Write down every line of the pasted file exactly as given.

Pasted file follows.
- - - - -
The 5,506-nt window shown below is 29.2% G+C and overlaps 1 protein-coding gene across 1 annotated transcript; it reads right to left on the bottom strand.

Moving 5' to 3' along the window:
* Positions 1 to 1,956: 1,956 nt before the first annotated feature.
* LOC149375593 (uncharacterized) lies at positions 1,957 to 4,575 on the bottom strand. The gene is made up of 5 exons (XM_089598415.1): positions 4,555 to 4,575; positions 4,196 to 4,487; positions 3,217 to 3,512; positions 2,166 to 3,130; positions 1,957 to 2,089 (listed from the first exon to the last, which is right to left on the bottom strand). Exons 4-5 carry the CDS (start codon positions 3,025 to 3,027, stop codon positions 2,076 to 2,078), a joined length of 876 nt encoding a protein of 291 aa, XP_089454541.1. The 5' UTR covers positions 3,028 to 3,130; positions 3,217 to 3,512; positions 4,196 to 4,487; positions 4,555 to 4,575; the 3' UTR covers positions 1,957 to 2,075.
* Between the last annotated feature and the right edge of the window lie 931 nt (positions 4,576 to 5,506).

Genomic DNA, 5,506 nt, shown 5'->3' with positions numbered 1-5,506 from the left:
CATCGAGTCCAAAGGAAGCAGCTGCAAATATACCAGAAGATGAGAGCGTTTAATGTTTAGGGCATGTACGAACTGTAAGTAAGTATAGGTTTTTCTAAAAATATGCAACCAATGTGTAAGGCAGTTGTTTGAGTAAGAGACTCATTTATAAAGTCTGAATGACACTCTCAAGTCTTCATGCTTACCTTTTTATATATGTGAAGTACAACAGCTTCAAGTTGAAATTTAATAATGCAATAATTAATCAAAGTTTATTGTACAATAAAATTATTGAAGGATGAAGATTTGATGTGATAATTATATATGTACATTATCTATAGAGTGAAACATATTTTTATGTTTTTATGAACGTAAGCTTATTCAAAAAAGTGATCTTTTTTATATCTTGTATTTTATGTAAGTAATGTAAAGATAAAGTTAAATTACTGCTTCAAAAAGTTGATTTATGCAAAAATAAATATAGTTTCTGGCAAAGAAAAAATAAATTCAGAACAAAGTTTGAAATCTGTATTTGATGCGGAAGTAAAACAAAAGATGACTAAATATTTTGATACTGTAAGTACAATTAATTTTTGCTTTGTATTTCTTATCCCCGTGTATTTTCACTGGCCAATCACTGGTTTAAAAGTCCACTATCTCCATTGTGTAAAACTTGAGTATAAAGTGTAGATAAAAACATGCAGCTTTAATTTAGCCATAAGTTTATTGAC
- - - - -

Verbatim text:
The 5,506-nt window shown below is 29.2% G+C and overlaps 1 protein-coding gene across 1 annotated transcript; it reads right to left on the bottom strand.

Moving 5' to 3' along the window:
* Positions 1 to 1,956: 1,956 nt before the first annotated feature.
* LOC149375593 (uncharacterized) lies at positions 1,957 to 4,575 on the bottom strand. The gene is made up of 5 exons (XM_089598415.1): positions 4,555 to 4,575; positions 4,196 to 4,487; positions 3,217 to 3,512; positions 2,166 to 3,130; positions 1,957 to 2,089 (listed from the first exon to the last, which is right to left on the bottom strand). Exons 4-5 carry the CDS (start codon positions 3,025 to 3,027, stop codon positions 2,076 to 2,078), a joined length of 876 nt encoding a protein of 291 aa, XP_089454541.1. The 5' UTR covers positions 3,028 to 3,130; positions 3,217 to 3,512; positions 4,196 to 4,487; positions 4,555 to 4,575; the 3' UTR covers positions 1,957 to 2,075.
* Between the last annotated feature and the right edge of the window lie 931 nt (positions 4,576 to 5,506).

Genomic DNA, 5,506 nt, shown 5'->3' with positions numbered 1-5,506 from the left:
CATCGAGTCCAAAGGAAGCAGCTGCAAATATACCAGAAGATGAGAGCGTTTAATGTTTAGGGCATGTACGAACTGTAAGTAAGTATAGGTTTTTCTAAAAATATGCAACCAATGTGTAAGGCAGTTGTTTGAGTAAGAGACTCATTTATAAAGTCTGAATGACACTCTCAAGTCTTCATGCTTACCTTTTTATATATGTGAAGTACAACAGCTTCAAGTTGAAATTTAATAATGCAATAATTAATCAAAGTTTATTGTACAATAAAATTATTGAAGGATGAAGATTTGATGTGATAATTATATATGTACATTATCTATAGAGTGAAACATATTTTTATGTTTTTATGAACGTAAGCTTATTCAAAAAAGTGATCTTTTTTATATCTTGTATTTTATGTAAGTAATGTAAAGATAAAGTTAAATTACTGCTTCAAAAAGTTGATTTATGCAAAAATAAATATAGTTTCTGGCAAAGAAAAAATAAATTCAGAACAAAGTTTGAAATCTGTATTTGATGCGGAAGTAAAACAAAAGATGACTAAATATTTTGATACTGTAAGTACAATTAATTTTTGCTTTGTATTTCTTATCCCCGTGTATTTTCACTGGCCAATCACTGGTTTAAAAGTCCACTATCTCCATTGTGTAAAACTTGAGTATAAAGTGTAGATAAAAACATGCAGCTTTAATTTAGCCATAAGTTTATTGAC